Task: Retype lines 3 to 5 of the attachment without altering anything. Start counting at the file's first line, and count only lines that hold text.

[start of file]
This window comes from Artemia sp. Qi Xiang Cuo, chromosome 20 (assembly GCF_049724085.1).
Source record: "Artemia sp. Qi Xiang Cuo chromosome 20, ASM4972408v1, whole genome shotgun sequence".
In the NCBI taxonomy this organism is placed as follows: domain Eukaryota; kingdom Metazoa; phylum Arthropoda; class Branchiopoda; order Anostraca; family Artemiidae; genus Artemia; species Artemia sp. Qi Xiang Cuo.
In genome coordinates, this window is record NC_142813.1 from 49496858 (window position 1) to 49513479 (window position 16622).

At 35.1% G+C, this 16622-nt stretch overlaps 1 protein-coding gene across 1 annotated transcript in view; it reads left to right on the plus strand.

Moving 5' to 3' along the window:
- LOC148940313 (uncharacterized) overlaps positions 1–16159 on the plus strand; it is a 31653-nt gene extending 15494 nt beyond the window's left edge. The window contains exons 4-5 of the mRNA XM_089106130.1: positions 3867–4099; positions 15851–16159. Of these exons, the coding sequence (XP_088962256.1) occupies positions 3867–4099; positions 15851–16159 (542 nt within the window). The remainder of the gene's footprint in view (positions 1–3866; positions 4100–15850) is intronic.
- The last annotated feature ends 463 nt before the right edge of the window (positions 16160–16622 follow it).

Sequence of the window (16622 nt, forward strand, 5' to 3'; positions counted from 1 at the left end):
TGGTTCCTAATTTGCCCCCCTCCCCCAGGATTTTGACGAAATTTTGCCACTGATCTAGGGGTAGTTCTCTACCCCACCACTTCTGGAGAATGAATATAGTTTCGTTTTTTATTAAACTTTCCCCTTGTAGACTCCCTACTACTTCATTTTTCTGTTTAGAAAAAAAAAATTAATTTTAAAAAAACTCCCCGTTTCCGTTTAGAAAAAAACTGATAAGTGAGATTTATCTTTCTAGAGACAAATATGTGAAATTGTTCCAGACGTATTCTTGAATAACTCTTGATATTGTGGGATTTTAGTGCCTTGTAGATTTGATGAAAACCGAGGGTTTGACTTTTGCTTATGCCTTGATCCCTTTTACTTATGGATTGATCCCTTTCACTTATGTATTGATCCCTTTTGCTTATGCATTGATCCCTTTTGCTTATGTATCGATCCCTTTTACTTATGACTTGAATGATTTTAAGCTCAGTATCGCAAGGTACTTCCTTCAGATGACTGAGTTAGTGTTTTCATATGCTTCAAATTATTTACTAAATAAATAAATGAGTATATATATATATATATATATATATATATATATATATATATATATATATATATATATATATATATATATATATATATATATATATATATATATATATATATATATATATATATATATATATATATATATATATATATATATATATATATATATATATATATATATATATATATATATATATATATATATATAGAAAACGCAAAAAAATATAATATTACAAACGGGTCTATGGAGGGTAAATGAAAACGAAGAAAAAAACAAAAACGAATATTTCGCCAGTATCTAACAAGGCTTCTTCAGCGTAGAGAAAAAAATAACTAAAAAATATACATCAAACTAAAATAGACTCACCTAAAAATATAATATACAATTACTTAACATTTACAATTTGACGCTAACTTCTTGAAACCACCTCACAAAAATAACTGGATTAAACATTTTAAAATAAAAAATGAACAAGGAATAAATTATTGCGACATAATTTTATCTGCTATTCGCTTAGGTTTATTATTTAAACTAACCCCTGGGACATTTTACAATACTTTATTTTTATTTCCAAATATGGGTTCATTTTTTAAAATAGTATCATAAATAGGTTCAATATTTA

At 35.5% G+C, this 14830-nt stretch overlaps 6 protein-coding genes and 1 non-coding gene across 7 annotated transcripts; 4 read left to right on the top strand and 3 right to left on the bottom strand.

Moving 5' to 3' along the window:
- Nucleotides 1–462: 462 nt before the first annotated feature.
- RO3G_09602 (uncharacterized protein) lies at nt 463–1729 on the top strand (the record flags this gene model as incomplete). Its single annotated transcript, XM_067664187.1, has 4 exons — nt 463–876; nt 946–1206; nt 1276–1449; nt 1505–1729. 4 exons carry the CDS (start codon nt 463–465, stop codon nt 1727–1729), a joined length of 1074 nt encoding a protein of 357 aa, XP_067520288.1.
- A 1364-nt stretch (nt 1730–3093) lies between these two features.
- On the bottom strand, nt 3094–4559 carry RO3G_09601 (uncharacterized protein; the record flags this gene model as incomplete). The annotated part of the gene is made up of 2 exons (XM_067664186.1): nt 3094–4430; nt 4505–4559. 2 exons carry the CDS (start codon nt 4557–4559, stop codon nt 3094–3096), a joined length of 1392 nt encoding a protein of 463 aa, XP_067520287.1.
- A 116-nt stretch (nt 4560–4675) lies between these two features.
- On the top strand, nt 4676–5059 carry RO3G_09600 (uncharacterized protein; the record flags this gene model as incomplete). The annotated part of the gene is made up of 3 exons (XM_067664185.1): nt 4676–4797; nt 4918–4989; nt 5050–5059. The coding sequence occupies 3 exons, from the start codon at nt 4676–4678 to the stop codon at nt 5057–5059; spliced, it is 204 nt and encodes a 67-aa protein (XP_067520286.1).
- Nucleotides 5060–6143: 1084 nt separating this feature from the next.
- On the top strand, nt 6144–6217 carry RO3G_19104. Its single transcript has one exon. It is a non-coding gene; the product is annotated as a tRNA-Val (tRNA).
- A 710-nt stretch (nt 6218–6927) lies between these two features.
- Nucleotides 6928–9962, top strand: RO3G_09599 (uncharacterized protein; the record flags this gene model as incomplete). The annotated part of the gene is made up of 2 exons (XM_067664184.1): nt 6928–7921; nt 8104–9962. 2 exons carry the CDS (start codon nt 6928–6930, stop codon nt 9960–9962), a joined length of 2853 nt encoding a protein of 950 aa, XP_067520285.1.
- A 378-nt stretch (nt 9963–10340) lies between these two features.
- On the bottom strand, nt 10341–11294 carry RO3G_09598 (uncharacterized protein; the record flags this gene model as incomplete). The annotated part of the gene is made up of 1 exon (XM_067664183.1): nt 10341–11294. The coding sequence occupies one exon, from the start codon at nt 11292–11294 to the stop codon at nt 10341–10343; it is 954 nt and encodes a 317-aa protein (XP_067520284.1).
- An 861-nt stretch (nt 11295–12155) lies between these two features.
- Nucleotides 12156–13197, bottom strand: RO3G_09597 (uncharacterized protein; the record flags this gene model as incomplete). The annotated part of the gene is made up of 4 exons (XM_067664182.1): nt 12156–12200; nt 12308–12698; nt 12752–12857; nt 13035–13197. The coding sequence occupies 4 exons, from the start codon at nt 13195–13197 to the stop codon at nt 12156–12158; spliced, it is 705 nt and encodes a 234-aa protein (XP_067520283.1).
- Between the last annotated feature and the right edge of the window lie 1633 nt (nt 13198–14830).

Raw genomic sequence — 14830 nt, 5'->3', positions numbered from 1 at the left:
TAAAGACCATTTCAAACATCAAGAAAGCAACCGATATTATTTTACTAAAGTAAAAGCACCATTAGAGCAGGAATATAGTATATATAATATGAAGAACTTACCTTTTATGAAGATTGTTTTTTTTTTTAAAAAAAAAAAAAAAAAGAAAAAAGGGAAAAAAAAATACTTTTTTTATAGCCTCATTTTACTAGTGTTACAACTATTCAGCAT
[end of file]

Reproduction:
In the NCBI taxonomy this organism is placed as follows: domain Eukaryota; kingdom Metazoa; phylum Arthropoda; class Branchiopoda; order Anostraca; family Artemiidae; genus Artemia; species Artemia sp. Qi Xiang Cuo.
In genome coordinates, this window is record NC_142813.1 from 49496858 (window position 1) to 49513479 (window position 16622).

At 35.1% G+C, this 16622-nt stretch overlaps 1 protein-coding gene across 1 annotated transcript in view; it reads left to right on the plus strand.